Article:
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Creating Advanced Solutions for SharePoint 2007, Page 4

  • May 3, 2007
  • By Gustavo Velez
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Creating a CAB File and Some Helpful Tools

After the creation of the manifest file, the next step is to compress all the required files into a CAB file. Microsoft provides the key software in the "Cabinet Software Development Kit," which can be downloaded from the Microsoft site, http://support.microsoft.com/kb/310618.

To construct a CAB file, apply the "Cabarc" tool with the syntax:

CABARC [options] command cabfile [@list] [files] [dest_dir]

The support commands are:

  • N: Create new cabinet
  • L: List contents of an existing cabinet
  • X: Extract files from a cabinet

And the support options are:

  • -c: Confirm files to be operated on
  • -o: When extracting, overwrite without asking for confirmation
  • -m: Set compression type [LZX:<15..21>|MSZIP|NONE], (default is MSZIP)
  • -p: Preserve path names (absolute paths not allowed)
  • -P: Strip specified prefix from files when added
  • -r: Recurse into subdirectories when adding files (see -p also)
  • -s: Reserve space in cabinet for signing (for example, -s 6144 reserves 6 Kb bytes)
  • -i: Set cabinet set ID when creating cabinets (default is 0)

To make a simple .wsp Solution file, utilize the following:

CABARC N mySolution.wsp file1.aspx file2.dll manifest.xml

This command creates the Solution file mySolution.wsp containing the files "file1.aspx", "file2.dll", and "manifest.xml" (bear in mind the "manifest.xml" file is obligatory), in a single folder, drawing on the default compression mode, MSZIP.

To make Solution files that deploy files to special directories in the 12 hive of SharePoint, it is essential that the directory structure within the WSP file is preserved relative to the 12 hive. For example, to deploy a Feature, the files need to be located in a "TEMPLATEFEATURES" directory in the WSP file. Figure 1 illustrates the directory structure for the files of a sample feature:



Click here for a larger image.

Figure 1: File structure for a Solution

In this case, where the file structure is preserved, the syntax to make the Solution_Test.wsp at the root of C: directory will be:

CABARC.EXE -p -P TemporaryJupiterMediaFeature n C:Solution_Test.wsp
   C: TemporaryJupiterMediaFeatureResources*.*
   C: TemporaryJupiterMediaFeature CTypes.xml
   C: TemporaryJupiterMediaFeatureFeature.dll
   C:Temporarymanifest.xml

This is considerably more complicated than employing a simple structure. To assist with the construction of the file, there is a gratis windows application that can be downloaded from www.gavd.net/servers/sharepointv3/spsv3_item.aspx?top=5&itm=431. This application asks for the files to be compressed and their location inside the 12 hive; after configurating the location and type of output (WSP or CAB), all the intricacies will be assumed by the application:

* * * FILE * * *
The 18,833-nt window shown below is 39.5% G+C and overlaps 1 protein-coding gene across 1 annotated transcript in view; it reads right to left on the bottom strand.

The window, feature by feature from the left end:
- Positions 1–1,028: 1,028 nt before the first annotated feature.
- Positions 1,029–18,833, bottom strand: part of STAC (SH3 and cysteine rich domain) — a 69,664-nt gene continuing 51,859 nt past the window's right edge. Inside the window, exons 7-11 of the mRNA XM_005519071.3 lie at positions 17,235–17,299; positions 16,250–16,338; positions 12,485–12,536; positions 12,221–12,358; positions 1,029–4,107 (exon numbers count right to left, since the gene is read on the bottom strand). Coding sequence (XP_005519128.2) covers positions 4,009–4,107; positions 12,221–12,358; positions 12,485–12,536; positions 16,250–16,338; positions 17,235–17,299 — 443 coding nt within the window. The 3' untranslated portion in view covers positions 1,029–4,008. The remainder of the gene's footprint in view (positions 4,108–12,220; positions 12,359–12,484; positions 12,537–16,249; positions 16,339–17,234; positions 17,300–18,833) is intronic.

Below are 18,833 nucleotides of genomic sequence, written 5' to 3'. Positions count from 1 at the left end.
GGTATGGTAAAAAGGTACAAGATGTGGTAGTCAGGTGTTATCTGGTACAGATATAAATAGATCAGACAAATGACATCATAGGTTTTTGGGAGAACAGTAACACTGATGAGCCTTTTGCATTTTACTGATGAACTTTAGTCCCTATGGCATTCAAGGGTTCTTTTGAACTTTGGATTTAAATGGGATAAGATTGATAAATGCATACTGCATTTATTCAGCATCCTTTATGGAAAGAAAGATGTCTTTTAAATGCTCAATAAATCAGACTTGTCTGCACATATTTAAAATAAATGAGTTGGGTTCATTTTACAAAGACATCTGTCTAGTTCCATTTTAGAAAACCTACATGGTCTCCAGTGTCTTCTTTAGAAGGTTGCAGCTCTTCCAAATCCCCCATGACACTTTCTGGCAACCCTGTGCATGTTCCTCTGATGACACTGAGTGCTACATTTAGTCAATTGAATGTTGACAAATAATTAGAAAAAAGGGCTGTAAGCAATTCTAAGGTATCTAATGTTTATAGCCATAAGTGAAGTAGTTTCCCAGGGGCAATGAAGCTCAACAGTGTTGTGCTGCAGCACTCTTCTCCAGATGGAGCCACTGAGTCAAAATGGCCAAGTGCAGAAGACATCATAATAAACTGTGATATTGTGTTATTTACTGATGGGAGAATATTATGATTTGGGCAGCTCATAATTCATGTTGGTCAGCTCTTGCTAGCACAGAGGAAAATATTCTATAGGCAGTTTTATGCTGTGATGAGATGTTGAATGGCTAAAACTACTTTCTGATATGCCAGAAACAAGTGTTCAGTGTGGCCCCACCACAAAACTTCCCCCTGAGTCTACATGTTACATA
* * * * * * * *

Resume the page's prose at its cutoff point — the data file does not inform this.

Click here for a larger image.

Figure 2: Making a .wsp file with the SolutionBuilder

There is also a Visual Studio 2005 Template that can be downloaded for free from http://www.codeplex.com/sptemplateland. This Template creates a Visual Studio 2005 Project that takes care of the construction of the .wsp file.

Conclusion

The litany of grievances regarding development and the installation process, and specifically deployment of custom-made software, with SharePoint Portal Server 2003 or Windows SharePoint Services 2.0 is legion. The tiresome process of manual copy-and-paste of files and the time-consuming construction of custom-installed programs were the only options available.

With the launch of SharePoint 2007 (MOSS and WSS) and the introduction of the SharePoint Solutions framework, in one sweep, there was a solution to these inadequacies. the framework ensures the deployment, activation, deactivation, and removal of the customizations, as well as deployment in all of the servers in the farm. It does this in a controlled and time-tabled manner, allowing for version organization and complete transparency for system administrators.

Solutions can be employed programmatically, from the user interface of the SharePoint Central Administration or using the administrators' tool "stsadm". The construction of the manifest file is efficient and orderly, and there are tools to assist in the construction and compilation of the final WSP file.

About the Author

Gustavo Velez is a MCSD Senior Application Developer for Winvision (http://www.winvision.nl), a Microsoft Gold Partner in the Netherlands. He has had many years experience in developing Windows and Office applications, and more than five years of daily programming experience with SharePoint. The author's articles—in English, Dutch, and Spanish—can be found in many of the leading trade magazines and he's pleased to be Webmaster of http://www.gavd.net/servers, the only Spanish-language dedicated SharePoint site. Spanish-language readers may want to consult the author's new book; Programación con SharePoint 2007.





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